Can he be replaced by Samuel Girard?

When I brought up the topic of Barrie helping the big-three, I was met with a comment about Sam Girard’s ability to do the same thing. The simple fact of the matter is he can’t - at least not yet.

As you can see from the chart above, the Av’s top line has played with Girard a lot more than they have with Barrie so far this season. While playing with Girard the line generates 32.74 shots per 60 minutes - that’s nearly 13% fewer than they generate with Barrie.

Girard has the potential to turn into an elite puck mover in the league, but he’s not there yet, so we should temper the expectation that he could immediately step in if the Avs were to trade Barrie. Girard is a wonderful skater and a very good young defender, but he’s simply not ready to carry the load as the team’s top puck mover.

Is he a liability defensively?

Despite popular opinion, no he’s not.

This season, the Avalanche have been in the middle of the pack when it comes to shots against. As a team they give up 30.91 even-strength shots per 60 minutes. When Tyson Barrie is on the ice, that number drops to 28.62.

Of all the Avalanche defender, Barrie has the fewest shots against per 60, and the best shots-for percentage and a team best 2.92 CF%rel.

It should be noted that while Barrie has the best shot suppression numbers on the team, those numbers are aided by his nearly 59% offensive zone starts. That said, Barrie still has more defensive zone starts per game than each of Girard, Zadorov and Nemeth.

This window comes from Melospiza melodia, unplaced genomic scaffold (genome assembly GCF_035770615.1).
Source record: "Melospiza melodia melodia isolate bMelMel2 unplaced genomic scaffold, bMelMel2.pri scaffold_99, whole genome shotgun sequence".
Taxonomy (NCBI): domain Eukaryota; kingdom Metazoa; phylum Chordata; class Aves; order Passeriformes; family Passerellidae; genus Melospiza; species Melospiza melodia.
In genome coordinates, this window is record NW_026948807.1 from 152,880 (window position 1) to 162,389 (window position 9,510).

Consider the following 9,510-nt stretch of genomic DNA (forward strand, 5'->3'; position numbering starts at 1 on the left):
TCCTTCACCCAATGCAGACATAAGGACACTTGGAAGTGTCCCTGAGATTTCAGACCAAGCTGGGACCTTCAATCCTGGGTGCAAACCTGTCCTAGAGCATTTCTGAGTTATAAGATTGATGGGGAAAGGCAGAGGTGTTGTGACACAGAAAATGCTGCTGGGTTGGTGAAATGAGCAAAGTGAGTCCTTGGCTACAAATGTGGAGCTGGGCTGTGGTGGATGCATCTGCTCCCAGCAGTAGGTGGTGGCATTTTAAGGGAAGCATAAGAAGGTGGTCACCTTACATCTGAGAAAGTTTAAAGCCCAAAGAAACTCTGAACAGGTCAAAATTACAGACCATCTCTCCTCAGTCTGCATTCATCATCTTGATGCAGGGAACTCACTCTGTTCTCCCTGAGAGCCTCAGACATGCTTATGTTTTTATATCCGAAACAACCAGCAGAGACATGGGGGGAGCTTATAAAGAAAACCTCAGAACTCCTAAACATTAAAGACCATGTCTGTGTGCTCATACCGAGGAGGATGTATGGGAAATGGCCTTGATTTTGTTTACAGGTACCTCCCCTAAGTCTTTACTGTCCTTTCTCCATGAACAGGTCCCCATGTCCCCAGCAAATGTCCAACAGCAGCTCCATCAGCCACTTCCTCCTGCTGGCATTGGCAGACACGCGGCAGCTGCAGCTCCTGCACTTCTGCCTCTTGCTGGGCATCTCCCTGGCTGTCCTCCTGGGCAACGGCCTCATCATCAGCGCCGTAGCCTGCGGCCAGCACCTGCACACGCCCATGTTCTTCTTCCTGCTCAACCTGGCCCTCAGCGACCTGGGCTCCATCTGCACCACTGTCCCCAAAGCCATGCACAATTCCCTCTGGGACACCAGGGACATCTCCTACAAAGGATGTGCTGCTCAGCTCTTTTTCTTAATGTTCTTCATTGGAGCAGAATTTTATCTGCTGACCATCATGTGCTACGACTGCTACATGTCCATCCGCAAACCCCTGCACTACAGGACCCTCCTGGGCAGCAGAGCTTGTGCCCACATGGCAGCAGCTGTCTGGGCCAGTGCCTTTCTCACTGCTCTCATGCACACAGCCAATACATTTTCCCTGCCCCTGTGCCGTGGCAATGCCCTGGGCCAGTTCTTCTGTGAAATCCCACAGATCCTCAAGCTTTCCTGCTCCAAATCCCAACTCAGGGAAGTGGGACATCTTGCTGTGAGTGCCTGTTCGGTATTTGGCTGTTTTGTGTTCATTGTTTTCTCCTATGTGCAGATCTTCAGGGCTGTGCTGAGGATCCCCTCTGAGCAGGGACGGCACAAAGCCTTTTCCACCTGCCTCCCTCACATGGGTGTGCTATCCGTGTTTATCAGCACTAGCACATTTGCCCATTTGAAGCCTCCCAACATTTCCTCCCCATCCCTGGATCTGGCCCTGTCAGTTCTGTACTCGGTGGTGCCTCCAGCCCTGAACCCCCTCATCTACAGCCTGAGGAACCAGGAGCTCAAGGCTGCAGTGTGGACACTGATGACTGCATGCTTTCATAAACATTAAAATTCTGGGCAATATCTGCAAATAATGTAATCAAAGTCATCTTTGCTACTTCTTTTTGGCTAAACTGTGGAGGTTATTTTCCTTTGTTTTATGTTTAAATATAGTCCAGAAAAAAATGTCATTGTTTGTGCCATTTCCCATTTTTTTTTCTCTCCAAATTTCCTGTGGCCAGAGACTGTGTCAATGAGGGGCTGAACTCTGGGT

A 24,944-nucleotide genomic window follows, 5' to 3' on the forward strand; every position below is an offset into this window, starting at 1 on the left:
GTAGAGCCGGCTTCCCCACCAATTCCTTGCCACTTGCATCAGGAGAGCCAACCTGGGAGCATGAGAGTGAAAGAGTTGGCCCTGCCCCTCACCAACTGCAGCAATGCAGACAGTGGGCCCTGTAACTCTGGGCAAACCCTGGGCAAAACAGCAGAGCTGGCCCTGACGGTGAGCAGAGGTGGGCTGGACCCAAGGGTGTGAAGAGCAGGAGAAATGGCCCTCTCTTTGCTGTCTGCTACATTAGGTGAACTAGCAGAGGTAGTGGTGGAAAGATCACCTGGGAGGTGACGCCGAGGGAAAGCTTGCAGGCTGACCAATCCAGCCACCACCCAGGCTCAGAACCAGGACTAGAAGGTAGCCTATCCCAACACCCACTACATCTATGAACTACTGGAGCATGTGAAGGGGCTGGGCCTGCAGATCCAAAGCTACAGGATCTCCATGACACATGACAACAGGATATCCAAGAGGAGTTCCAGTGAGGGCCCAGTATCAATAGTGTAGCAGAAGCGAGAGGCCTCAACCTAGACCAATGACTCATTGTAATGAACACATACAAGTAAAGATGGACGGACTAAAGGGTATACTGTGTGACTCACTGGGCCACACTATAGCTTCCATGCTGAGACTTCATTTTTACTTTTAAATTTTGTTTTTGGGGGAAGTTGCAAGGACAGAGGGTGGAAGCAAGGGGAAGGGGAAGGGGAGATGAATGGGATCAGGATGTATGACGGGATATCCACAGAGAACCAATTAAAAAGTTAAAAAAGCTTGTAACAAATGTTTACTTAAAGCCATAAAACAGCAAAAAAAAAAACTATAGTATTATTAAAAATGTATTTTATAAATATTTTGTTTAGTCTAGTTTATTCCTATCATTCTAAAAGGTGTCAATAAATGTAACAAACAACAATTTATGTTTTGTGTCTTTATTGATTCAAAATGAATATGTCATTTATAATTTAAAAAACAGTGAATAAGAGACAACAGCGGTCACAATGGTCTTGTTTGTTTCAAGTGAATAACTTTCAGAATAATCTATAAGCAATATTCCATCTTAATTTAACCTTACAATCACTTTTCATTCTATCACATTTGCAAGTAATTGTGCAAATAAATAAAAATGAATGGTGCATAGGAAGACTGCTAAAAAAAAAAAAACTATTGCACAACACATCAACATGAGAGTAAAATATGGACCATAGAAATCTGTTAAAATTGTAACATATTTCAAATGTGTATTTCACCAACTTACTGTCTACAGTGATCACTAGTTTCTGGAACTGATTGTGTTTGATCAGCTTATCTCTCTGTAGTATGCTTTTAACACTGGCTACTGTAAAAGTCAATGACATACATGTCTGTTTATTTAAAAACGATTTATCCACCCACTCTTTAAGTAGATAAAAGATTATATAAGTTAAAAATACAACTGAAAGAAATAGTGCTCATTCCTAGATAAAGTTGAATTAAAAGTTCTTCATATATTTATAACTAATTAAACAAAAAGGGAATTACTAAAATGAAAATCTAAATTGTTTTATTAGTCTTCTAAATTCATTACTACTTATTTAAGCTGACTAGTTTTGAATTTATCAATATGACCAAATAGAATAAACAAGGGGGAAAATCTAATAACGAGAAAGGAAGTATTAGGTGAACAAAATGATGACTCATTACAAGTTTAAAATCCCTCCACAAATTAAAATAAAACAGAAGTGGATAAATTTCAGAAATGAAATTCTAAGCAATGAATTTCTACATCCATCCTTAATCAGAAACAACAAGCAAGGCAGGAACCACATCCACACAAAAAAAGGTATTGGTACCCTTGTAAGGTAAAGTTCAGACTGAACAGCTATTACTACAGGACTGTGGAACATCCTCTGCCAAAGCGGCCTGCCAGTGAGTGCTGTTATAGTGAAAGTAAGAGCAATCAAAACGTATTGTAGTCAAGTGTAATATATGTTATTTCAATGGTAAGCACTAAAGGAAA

It’s more than just possession and shot suppression numbers that show Barrie’s underrated defensive ability. Last season, he led the team in defensive blue-line breakup percentage. No Avalanche defender broke up more plays at the blueline than Barrie.

Whatever you think about his style of play - he doesn’t hit hard, he can be prone to bad giveaways - the simply fact of the matter is that the Avalanche are better defensively with him on the ice than they are without him.

It’s not just in relation to his own teammates, Barrie’s even-strength defense is above league average. That’s a far cry from the “liability” so many fans like to claim he is.

From HockeyViz

Tyson Barrie is one of those players where the eye test doesn’t match up with reality for some fans. It’s easy to see a guy get out-muscled in front of the net or suffer from an obviously bad giveaway once a game. It’s human nature to focus on those notable plays while overlooking the other 20 minutes he’s on the ice for in a game. The numbers show that rest of Barrie’s game - both offensively and defensively - brings enough positive to greatly outweigh the negatives we see.

He’s not a perfect defenseman - far from it - but what Barrie does well, he does really well and it more than makes up for the deficiencies in his game.

His name has been brought up as a potential trade candidate in order to find a scorer for the season line, but if you do that, you’re filling one hole by creating another giant one. You lose the offense from the back end, but possibly more importantly, you lose the defender that helps the top line more than anyone else.

Subtracting Barrie from the lineup makes this Colorado team worse, and I don’t think that’s something Joe Sakic is want to do. So as the Avalanche try to build into a legitimate contender, Tyson Barrie is going to be a big part of any success they have.